It is already becoming clear that the VP-allocation should be balanced based on the chance of achieving them - a difficult goal has to be rewarded with more points than one that is easily achieved. When pitting a lot of Taliban against few Coalition soldiers, it is very likely they WILL cause some casualties and probably even kill someone - thus, they must not get the same VP-score from a KIA as if they where fighting with inferior capabilities.
In some ways, this is even consistent with my interpretation of VP as stated above: If the inferiour side is able to hold up against the superior force (achieving their objectives and preventing the enemy from achieving his) the potential to exploit their sucess is greater than achieving objectives against inferiour numbers. To stick with my Assault-example (you can probably guess what mission is next by now...): The Local populace and the potential Taliban-friendly elements will not be very supportive if they realize that despite huge numerical superiority the attack has failed to achieve any significant results, as the Coalition has pulled off the incredible feat of stopping the assault dead in its tracks. The potential to exploit such a success is smaller - even if more enemy were killed or wounded - as the disposition of forces leads the viewer to the conclusion that a much greater success should have been possible (like completely overrunning the enemy position). The other strategic aspects - apart from local perceptions of the fight and the ability to use this event for your aims - are still reflected by things like cell-loss, force-depletion and War Exhaustion.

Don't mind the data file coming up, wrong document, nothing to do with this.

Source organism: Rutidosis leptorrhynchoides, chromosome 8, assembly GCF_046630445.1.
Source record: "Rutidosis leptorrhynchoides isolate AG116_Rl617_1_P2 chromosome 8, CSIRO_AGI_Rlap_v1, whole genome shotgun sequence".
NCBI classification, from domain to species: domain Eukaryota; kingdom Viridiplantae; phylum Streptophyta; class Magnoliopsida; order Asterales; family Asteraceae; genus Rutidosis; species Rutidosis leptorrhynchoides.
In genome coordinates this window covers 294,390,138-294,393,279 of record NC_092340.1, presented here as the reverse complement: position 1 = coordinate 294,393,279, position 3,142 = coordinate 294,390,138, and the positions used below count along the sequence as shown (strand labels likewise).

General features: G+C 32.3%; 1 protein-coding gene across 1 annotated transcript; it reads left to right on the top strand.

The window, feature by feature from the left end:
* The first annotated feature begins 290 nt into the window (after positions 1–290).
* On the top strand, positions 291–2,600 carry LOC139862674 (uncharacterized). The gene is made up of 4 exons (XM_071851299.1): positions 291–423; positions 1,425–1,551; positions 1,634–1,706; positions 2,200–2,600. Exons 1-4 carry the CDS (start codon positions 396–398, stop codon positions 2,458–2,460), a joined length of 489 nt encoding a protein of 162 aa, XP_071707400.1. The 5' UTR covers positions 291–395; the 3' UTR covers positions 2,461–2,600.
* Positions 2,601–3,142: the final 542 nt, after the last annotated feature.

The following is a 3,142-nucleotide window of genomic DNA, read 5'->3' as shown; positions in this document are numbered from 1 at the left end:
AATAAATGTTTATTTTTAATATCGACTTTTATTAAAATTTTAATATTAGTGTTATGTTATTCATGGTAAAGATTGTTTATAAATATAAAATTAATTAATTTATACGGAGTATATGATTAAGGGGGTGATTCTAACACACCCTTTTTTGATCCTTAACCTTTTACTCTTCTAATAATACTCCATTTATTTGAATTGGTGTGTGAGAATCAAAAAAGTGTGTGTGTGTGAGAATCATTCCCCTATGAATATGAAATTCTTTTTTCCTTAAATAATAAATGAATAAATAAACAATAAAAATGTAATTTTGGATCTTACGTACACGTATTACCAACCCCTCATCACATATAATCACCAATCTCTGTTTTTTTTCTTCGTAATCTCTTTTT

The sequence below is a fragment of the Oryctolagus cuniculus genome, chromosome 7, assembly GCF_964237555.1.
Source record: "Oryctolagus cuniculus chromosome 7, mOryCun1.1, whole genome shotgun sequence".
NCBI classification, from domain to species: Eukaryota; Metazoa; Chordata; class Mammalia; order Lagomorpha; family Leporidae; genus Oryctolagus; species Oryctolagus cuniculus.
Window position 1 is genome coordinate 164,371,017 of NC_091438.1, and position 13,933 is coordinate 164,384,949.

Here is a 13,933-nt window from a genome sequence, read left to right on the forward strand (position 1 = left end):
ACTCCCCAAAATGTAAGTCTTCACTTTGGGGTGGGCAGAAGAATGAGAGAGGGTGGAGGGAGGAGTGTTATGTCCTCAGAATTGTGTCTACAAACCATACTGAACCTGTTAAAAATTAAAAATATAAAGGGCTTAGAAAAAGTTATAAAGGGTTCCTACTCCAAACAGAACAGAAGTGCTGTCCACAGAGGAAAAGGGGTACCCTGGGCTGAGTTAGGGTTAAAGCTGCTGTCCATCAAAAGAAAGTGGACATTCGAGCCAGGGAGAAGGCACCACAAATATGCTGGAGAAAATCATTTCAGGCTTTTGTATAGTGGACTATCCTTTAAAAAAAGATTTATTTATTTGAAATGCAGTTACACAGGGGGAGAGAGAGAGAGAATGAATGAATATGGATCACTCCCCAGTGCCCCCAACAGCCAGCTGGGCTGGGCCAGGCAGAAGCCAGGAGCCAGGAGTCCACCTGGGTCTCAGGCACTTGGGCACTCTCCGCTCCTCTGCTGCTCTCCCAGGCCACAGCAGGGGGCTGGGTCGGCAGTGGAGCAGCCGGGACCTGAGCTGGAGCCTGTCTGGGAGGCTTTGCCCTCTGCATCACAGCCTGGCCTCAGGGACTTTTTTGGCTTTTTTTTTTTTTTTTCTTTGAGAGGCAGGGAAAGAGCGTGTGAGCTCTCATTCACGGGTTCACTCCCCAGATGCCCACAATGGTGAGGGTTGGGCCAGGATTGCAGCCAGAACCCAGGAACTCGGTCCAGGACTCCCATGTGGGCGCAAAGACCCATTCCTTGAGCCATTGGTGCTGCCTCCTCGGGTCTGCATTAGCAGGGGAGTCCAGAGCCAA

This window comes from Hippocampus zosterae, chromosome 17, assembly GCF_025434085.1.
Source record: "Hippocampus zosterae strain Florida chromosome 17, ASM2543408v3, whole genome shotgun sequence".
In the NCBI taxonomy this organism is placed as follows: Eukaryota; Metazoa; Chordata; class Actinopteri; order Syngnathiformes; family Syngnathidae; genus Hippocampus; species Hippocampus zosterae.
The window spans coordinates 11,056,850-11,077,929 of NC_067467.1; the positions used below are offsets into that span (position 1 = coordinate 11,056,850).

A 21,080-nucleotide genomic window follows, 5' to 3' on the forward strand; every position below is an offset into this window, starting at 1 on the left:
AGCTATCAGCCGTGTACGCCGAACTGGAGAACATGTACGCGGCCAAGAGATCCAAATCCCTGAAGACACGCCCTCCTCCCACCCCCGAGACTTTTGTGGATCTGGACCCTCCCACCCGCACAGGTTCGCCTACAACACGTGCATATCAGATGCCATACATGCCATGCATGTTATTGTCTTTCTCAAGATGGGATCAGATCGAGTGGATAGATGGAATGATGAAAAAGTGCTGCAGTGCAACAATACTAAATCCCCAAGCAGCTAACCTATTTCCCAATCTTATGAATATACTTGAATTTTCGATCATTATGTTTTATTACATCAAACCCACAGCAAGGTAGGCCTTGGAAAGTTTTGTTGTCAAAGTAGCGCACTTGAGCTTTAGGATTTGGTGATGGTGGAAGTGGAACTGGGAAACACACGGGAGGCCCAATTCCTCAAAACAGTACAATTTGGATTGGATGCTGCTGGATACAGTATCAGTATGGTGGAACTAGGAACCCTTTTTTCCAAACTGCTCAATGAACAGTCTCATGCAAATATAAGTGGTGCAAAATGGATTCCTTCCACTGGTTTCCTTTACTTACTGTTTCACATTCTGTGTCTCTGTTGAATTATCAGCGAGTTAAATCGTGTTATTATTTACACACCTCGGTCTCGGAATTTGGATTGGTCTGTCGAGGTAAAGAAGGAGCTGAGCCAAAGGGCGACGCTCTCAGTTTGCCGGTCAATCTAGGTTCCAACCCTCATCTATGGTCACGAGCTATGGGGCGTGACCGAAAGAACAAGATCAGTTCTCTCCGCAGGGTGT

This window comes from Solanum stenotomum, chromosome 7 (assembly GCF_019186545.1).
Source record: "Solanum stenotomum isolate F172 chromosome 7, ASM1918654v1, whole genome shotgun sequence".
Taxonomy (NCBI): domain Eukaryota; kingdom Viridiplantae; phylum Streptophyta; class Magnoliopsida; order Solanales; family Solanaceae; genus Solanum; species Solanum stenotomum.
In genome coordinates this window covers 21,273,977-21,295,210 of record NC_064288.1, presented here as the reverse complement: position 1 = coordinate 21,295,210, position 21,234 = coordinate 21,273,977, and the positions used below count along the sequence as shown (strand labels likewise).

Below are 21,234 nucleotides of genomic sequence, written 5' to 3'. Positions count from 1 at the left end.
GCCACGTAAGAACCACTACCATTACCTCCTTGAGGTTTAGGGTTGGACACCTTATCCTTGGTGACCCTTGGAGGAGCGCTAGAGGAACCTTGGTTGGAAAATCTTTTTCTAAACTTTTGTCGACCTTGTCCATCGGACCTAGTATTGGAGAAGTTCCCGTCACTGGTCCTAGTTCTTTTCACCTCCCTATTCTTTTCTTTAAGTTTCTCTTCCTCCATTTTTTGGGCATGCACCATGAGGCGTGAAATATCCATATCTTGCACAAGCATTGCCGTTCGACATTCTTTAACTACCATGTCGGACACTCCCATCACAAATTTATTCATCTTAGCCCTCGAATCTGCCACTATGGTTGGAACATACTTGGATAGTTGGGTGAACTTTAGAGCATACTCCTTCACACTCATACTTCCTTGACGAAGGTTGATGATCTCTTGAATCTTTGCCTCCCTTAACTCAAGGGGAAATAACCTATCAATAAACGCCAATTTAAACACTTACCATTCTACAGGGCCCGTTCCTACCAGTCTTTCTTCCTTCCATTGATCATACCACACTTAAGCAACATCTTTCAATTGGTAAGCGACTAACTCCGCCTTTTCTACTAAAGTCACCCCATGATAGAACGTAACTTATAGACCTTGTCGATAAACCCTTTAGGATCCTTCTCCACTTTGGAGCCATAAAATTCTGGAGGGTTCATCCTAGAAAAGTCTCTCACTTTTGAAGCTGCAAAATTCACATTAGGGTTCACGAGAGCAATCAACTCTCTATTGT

Although these are not accounted as VP (they do not contribute to sway the Locals or Coalition High command to contribute more resources), they will impact on the campaign.

In turn, Victory points are  - in contrast to one-off games - not the only measure of success in this campaign. This is the direct implication of the mechanisms explained above. Most of the time, the VP will provide a good final indicator of who has "won" the scenario, but not always. In our example, the assault could falter with heavy losses on both sides - the Coalition wins according to the VP score (they´re able to convince the High Command that more support is required and show the locals that it´s not a good idea to support the Taliban as they even fail using superior force)  -  but after losing a lot of personell, they´re weakened for the next campaign turn and accrue substential war exhaustion.

Furthermore, VP should be based on the ease of achieving success. I believe this is a general truth about scenario-balancing, not only within a campaign-context. It somethings easy, it will not be rewarded as highly as a difficult objective. It´s still difficult to judge what good victory conditions are for each scenario - and even more difficult if its not a forgive-and-forget situation after playing a single game, but a situation where the results influence the strategic layer. Talking about it in theory is a lot easier than actually writing down the numbers, for the reasons outlined above. But if you have some good idea on this matter, feel free to discuss it in the comments below! I´d be very pleased about some input.

Until I have found THE solution (if it exists), I´ll probably stick to trial & error and testplay all scenarios for the campaign at least once in a solo-run... 

No comments:

Post a Comment